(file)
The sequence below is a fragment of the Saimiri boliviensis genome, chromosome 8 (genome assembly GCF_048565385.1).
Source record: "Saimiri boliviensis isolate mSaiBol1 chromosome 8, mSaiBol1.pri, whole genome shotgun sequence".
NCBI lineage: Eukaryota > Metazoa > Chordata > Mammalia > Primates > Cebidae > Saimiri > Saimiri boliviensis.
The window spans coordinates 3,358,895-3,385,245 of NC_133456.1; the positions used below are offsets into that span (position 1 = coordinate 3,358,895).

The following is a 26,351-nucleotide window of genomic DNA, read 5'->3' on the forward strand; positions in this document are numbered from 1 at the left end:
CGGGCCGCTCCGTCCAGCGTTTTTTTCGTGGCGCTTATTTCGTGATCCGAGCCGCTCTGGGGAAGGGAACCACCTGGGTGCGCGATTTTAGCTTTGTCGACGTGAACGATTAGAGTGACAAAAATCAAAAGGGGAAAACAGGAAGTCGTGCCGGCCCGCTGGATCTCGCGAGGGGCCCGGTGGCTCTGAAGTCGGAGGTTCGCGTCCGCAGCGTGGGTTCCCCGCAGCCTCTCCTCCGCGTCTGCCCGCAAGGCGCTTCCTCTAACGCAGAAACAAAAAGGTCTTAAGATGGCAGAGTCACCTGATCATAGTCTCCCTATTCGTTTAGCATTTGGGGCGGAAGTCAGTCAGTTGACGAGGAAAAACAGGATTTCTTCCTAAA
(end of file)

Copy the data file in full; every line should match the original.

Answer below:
The sequence below is a fragment of the Saimiri boliviensis genome, chromosome 8 (genome assembly GCF_048565385.1).
Source record: "Saimiri boliviensis isolate mSaiBol1 chromosome 8, mSaiBol1.pri, whole genome shotgun sequence".
NCBI lineage: Eukaryota > Metazoa > Chordata > Mammalia > Primates > Cebidae > Saimiri > Saimiri boliviensis.
The window spans coordinates 3,358,895-3,385,245 of NC_133456.1; the positions used below are offsets into that span (position 1 = coordinate 3,358,895).

The following is a 26,351-nucleotide window of genomic DNA, read 5'->3' on the forward strand; positions in this document are numbered from 1 at the left end:
CGGGCCGCTCCGTCCAGCGTTTTTTTCGTGGCGCTTATTTCGTGATCCGAGCCGCTCTGGGGAAGGGAACCACCTGGGTGCGCGATTTTAGCTTTGTCGACGTGAACGATTAGAGTGACAAAAATCAAAAGGGGAAAACAGGAAGTCGTGCCGGCCCGCTGGATCTCGCGAGGGGCCCGGTGGCTCTGAAGTCGGAGGTTCGCGTCCGCAGCGTGGGTTCCCCGCAGCCTCTCCTCCGCGTCTGCCCGCAAGGCGCTTCCTCTAACGCAGAAACAAAAAGGTCTTAAGATGGCAGAGTCACCTGATCATAGTCTCCCTATTCGTTTAGCATTTGGGGCGGAAGTCAGTCAGTTGACGAGGAAAAACAGGATTTCTTCCTAAA